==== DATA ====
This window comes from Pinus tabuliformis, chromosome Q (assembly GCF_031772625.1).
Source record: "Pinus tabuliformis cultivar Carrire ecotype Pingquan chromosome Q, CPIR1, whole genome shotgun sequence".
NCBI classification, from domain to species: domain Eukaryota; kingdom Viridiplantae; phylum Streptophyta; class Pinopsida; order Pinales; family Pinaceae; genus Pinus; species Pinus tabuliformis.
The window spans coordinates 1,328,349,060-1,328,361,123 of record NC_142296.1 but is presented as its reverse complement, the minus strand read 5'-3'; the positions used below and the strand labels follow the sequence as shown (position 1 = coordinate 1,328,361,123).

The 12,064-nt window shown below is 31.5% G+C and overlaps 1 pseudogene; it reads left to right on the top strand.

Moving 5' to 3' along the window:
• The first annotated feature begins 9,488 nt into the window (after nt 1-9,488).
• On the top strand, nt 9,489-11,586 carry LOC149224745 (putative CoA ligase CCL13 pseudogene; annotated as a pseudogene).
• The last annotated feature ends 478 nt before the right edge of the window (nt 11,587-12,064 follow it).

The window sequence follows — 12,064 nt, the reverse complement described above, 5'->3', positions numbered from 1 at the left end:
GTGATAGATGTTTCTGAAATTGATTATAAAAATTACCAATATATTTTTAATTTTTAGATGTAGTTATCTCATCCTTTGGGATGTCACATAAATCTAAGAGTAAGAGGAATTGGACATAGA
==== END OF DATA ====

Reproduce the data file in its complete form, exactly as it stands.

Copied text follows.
This window comes from Pinus tabuliformis, chromosome Q (assembly GCF_031772625.1).
Source record: "Pinus tabuliformis cultivar Carrire ecotype Pingquan chromosome Q, CPIR1, whole genome shotgun sequence".
NCBI classification, from domain to species: domain Eukaryota; kingdom Viridiplantae; phylum Streptophyta; class Pinopsida; order Pinales; family Pinaceae; genus Pinus; species Pinus tabuliformis.
The window spans coordinates 1,328,349,060-1,328,361,123 of record NC_142296.1 but is presented as its reverse complement, the minus strand read 5'-3'; the positions used below and the strand labels follow the sequence as shown (position 1 = coordinate 1,328,361,123).

The 12,064-nt window shown below is 31.5% G+C and overlaps 1 pseudogene; it reads left to right on the top strand.

Moving 5' to 3' along the window:
• The first annotated feature begins 9,488 nt into the window (after nt 1-9,488).
• On the top strand, nt 9,489-11,586 carry LOC149224745 (putative CoA ligase CCL13 pseudogene; annotated as a pseudogene).
• The last annotated feature ends 478 nt before the right edge of the window (nt 11,587-12,064 follow it).

The window sequence follows — 12,064 nt, the reverse complement described above, 5'->3', positions numbered from 1 at the left end:
GTGATAGATGTTTCTGAAATTGATTATAAAAATTACCAATATATTTTTAATTTTTAGATGTAGTTATCTCATCCTTTGGGATGTCACATAAATCTAAGAGTAAGAGGAATTGGACATAGA